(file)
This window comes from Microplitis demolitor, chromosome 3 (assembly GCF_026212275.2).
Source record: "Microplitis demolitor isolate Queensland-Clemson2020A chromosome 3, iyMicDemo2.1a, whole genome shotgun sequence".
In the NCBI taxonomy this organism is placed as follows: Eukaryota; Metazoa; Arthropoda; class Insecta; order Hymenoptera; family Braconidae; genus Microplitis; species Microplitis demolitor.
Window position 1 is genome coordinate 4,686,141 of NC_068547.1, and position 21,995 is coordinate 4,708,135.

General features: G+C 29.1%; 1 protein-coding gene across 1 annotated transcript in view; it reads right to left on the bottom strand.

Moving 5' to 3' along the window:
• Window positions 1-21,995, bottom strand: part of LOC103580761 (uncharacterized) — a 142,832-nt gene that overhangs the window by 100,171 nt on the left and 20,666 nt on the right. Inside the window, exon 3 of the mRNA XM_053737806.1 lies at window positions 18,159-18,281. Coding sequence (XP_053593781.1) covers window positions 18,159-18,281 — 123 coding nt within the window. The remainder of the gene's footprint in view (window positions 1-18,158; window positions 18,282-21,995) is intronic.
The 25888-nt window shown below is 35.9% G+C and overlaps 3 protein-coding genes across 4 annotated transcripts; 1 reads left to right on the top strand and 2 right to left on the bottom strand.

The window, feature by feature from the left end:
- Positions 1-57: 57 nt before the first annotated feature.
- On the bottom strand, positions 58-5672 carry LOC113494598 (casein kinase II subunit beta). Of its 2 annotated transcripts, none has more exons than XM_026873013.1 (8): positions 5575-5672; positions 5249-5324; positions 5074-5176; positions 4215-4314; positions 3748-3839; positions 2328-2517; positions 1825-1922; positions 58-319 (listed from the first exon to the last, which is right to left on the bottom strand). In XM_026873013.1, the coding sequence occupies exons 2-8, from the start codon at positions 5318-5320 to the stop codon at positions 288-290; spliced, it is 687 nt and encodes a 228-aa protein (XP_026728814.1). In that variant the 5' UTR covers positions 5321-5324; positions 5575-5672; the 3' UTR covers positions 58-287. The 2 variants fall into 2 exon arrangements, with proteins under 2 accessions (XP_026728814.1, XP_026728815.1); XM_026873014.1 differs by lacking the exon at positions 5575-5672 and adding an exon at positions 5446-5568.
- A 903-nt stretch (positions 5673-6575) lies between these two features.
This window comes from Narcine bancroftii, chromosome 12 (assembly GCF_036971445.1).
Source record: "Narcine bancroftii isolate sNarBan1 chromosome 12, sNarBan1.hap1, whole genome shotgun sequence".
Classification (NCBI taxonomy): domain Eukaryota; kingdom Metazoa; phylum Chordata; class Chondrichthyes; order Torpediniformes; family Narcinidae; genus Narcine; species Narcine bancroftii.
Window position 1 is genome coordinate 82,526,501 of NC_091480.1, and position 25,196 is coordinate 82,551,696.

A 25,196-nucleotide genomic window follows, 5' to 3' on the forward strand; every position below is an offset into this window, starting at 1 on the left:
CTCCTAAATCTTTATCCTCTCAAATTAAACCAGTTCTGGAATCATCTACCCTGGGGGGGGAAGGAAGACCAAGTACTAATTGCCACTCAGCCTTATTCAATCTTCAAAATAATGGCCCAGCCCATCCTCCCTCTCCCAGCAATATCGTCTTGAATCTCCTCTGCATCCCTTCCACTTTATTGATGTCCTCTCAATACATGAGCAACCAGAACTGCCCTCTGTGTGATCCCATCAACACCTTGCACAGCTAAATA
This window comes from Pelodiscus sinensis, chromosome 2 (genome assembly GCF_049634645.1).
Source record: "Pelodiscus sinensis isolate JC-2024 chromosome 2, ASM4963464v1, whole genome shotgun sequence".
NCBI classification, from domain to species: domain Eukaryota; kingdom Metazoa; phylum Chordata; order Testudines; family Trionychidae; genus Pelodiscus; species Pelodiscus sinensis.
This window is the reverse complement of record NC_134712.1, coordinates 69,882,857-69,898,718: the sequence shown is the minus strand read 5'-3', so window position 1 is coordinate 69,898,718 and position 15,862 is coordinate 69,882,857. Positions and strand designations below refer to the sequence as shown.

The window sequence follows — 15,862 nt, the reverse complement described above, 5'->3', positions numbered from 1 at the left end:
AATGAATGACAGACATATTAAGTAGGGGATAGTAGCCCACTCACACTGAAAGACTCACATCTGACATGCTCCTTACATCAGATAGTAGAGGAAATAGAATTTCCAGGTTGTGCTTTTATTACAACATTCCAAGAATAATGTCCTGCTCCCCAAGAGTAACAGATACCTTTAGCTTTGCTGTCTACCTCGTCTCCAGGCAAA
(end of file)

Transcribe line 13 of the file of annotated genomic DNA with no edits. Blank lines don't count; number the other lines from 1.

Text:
This window comes from Narcine bancroftii, chromosome 12 (assembly GCF_036971445.1).